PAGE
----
Bailey v. Proctor
United States Court of Appeals for the First Circuit
160 F.2d 78 (1947)
Aldred Investment Trust (the Trust) was a mutual fund. The Trust was structured with the voting control vested in the owners of $150,000 in stock. The Trust was mainly funded by the holders of debentures, which contributed $6 million. These debentures operated like a bond; they are a promise to pay a fixed sum of money in the future with periodic interest payments until that date. Debenture holders are typically fixed-income investors seeking a safe and steady return. This type of structure has an uneven and misleading distribution of risk and reward. The stockholders have a great incentive to invest in speculative stocks because the stockholders receive all the profit over the promised interest payment. Because the stockholders have relatively low equity in the Trust, the potential return on the investment is enormous. Additionally, the risk is mainly borne by the holders of the debentures because of the size of their investment. The Investment Company Act of 1940 prohibited these structures but did not require the liquidation or reorganization of existing investment companies. Hanlon led the original control group of the Trust and was caught in fraud and self-dealing. The Trust became insolvent, and a receiver was appointed by the court to take possession and control of the property. Bailey (plaintiff) and a group of investors purchased the controlling interest. One of the speculative investments greatly increased in value, which made the Trust solvent again. The trial court then ordered the receiver to liquidate the Trust. Bailey appealed to the United States Court of Appeals for the First Circuit.
Rule of Law
Holding and Reasoning (Mahoney, J.)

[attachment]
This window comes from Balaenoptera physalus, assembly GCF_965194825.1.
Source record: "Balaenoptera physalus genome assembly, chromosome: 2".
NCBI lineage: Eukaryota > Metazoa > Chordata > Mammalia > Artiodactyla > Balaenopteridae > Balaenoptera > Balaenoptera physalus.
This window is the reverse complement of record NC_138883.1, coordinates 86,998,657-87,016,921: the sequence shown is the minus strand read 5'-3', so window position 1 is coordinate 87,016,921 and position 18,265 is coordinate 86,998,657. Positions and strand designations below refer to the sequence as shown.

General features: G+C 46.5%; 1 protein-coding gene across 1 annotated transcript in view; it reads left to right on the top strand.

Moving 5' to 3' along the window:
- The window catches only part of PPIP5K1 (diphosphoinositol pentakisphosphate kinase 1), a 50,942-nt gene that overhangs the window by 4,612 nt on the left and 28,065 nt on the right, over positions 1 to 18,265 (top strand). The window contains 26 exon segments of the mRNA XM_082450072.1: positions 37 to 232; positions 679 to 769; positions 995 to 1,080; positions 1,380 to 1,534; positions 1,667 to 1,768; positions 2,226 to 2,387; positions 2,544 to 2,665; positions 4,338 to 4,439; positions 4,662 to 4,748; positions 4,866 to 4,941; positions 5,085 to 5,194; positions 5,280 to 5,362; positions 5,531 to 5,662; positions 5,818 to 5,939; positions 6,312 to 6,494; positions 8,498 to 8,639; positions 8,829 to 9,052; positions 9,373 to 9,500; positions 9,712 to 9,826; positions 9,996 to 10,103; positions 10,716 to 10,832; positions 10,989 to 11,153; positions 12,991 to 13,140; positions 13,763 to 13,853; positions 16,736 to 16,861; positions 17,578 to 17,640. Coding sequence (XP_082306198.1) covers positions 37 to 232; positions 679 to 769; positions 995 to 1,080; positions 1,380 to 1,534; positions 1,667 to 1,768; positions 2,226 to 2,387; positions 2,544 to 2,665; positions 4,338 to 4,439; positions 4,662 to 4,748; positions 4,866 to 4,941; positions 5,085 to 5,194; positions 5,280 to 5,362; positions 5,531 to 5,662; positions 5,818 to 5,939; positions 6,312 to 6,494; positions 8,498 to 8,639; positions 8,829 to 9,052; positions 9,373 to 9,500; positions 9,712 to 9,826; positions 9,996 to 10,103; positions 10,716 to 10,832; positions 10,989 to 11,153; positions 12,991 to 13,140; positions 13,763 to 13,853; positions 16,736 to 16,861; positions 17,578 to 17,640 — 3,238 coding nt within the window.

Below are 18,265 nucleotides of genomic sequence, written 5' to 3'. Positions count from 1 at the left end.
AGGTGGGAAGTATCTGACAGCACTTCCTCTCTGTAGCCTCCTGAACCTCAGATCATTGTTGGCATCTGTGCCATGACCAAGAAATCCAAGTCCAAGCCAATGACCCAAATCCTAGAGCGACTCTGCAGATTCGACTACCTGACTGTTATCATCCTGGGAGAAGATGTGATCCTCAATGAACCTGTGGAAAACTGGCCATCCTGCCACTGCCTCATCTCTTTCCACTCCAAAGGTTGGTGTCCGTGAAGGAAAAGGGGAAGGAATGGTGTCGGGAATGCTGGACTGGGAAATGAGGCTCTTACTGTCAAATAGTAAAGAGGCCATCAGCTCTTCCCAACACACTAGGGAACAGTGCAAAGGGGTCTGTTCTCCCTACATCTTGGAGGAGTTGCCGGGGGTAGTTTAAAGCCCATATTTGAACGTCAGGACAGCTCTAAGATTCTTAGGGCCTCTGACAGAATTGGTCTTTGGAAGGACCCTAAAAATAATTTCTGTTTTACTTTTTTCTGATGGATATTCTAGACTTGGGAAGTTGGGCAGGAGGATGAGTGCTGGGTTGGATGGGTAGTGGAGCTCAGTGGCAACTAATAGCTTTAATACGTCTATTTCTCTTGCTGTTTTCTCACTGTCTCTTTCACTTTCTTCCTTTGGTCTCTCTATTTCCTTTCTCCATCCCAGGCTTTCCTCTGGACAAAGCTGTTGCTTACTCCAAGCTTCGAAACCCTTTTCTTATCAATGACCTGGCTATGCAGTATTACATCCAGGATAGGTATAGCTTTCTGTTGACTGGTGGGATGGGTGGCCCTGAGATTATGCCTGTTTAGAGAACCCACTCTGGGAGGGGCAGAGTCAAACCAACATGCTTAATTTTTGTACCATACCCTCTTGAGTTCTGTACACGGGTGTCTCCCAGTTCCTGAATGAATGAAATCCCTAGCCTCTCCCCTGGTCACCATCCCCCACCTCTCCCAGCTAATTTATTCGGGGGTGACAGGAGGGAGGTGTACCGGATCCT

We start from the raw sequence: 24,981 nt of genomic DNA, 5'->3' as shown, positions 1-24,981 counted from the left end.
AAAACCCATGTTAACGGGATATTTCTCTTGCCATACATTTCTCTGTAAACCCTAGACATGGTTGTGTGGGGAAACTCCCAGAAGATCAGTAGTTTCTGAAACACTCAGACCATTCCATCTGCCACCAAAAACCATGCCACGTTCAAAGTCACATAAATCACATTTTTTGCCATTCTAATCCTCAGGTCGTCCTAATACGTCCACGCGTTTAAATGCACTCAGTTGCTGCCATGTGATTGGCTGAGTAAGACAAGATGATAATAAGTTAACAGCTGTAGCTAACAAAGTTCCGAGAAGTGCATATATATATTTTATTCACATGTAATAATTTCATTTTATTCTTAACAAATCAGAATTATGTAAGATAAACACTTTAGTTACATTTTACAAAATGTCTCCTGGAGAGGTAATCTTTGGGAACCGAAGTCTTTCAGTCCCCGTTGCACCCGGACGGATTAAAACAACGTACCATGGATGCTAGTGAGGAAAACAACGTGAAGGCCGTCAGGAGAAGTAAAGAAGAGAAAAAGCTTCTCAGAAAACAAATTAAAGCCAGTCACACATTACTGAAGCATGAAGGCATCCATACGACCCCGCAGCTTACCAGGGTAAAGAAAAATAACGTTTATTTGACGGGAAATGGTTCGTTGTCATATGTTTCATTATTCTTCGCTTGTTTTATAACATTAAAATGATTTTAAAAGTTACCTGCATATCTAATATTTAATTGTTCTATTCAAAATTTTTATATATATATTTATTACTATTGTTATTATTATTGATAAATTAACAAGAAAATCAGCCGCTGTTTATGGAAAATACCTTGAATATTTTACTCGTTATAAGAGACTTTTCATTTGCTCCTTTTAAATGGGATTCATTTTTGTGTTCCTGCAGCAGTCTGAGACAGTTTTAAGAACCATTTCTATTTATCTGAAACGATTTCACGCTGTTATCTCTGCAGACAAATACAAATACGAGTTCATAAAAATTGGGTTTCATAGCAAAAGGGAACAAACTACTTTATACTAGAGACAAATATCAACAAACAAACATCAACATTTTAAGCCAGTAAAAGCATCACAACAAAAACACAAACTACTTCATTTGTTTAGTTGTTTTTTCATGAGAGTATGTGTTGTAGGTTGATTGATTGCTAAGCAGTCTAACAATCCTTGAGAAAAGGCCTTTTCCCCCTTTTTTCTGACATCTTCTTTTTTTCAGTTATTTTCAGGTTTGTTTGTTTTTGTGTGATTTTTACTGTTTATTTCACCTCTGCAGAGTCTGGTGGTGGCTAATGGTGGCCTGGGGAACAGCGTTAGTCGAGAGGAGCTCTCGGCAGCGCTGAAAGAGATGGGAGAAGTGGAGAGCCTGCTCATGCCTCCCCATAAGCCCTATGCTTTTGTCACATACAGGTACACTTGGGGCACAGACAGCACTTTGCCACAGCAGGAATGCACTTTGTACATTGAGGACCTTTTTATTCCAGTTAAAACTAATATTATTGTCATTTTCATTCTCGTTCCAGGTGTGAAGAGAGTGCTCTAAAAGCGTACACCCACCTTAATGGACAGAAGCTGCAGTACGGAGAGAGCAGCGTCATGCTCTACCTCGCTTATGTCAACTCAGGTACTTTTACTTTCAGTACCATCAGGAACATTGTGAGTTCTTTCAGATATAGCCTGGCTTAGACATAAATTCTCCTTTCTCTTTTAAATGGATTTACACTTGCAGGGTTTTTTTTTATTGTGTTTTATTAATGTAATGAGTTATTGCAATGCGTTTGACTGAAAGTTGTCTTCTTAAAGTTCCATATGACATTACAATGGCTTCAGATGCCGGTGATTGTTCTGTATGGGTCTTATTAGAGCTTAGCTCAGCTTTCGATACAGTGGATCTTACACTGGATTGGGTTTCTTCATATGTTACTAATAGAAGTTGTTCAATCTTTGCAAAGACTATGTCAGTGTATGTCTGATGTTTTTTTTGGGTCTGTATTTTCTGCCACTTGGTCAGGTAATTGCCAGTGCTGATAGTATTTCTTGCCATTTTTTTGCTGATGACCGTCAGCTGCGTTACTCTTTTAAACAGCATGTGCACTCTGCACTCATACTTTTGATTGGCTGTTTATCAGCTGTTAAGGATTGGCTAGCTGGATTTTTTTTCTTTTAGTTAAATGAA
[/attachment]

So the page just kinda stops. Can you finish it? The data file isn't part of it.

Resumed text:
What to do next…
Unlock this case brief with a free (no-commitment) trial membership of Quimbee.
You’ll be in good company: Quimbee is one of the most widely used and trusted sites for law students, serving more than 97,000 law students since 2011. Some law schools—such as Yale, Vanderbilt, Berkeley, and the University of Illinois—even subscribe directly to Quimbee for all their law students. Read our student testimonials.
Learn more about Quimbee’s unique (and proven) approach to achieving great grades at law school.
Quimbee is a company hell-bent on one thing: helping you get an “A” in every course you take in law school, so you can graduate at the top of your class and get a high-paying law job. We’re not just a study aid for law students; we’re the study aid for law students. Read more about Quimbee.
Here's why 175,000 law students have relied on our case briefs:
- Written by law professors and practitioners, not other law students. 14,000 briefs, keyed to 188 casebooks. Top-notch customer support.
- The right amount of information, includes the facts, issues, rule of law, holding and reasoning, and any concurrences and dissents.
- Access in your classes, works on your mobile and tablet. Massive library of related video lessons and high quality multiple-choice questions.
- Easy to use, uniform format for every case brief. Written in plain English, not in legalese. Our briefs summarize and simplify; they don’t just repeat the court’s language.